As Amazing As They Are, Most No-hitters Are Flukes

On Tuesday, Giants rookie pitcher Chris Heston accomplished one of the greatest feats in baseball, throwing a no-hitter. This is amazing for him, considering he has made only twelve other starts in his career. That says something about no-hitters. While it may be tough to swallow, it is undeniably true. No-hitters do not indicate past or future success for pitchers.

This is not to say that they can’t predict success, but that is usually the case with pitchers who have recorded more than one no-hitter. Examples include Nolan Ryan (7), Sandy Koufax (4), Cy Young (3), Randy Johnson (2), Justin Verlander (2), and Tim Lincecum (2).

There are many pitchers with one no-hitter (or perfect game) who have little to no track record of success in the Major Leagues. A perfect example of this is former White Sox pitcher Phillip Humber, who threw a perfect game in 2012. That one game had no bearing on his career record of 16-23 and 5.31 career ERA in the MLB. He is now pitching for the Kia Tigers of the KBO.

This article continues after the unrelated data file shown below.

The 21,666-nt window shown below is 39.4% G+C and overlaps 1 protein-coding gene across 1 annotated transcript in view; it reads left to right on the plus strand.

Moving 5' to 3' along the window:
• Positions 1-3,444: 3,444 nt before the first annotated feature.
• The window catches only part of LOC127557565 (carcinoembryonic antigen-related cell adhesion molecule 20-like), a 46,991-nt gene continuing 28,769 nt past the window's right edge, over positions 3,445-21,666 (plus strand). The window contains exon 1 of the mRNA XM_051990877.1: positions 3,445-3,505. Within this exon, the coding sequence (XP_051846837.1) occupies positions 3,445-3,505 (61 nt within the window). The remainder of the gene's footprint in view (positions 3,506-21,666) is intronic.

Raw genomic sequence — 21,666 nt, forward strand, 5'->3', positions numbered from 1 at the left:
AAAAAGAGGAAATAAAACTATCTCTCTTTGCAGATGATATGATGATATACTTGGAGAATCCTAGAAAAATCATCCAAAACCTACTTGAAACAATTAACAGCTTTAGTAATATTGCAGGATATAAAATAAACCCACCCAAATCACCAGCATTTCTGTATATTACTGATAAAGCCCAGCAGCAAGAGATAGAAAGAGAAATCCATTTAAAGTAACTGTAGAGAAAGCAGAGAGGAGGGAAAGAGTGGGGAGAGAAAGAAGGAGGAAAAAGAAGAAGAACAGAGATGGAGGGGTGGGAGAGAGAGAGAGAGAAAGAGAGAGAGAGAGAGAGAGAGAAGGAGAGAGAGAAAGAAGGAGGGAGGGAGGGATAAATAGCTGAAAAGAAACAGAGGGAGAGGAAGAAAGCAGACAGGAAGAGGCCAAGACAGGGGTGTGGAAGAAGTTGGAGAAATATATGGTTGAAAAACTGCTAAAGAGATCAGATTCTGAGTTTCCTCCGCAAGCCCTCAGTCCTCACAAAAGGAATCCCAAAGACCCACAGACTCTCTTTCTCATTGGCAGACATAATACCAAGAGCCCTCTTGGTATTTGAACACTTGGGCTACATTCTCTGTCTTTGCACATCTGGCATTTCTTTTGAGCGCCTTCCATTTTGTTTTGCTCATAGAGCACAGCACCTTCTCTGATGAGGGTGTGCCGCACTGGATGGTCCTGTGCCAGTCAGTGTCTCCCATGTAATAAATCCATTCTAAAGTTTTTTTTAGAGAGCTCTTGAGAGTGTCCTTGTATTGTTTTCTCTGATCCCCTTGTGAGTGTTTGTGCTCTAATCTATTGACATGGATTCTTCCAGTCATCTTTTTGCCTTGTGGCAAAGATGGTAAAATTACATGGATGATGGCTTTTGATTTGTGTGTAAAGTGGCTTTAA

Another example is Dallas Braden, a former Athletics pitcher who pitched a perfect game on Mother’s day 2010. He, like Humber, had little success in a short big league career that saw him end with a record of 26-36 and a 4.16 ERA. One final recent example is former Cardinals pitcher Bud Smith. Who? Exactly. He threw a no-hitter in his first of two MLB seasons in 2001. He finished his very brief career with a record of 7-8 with a 4.95 ERA.

This is not meant to take away from the amazing feat accomplished by the Giants rookie, but just because he threw a no-hitter, don’t expect this to outline his future.

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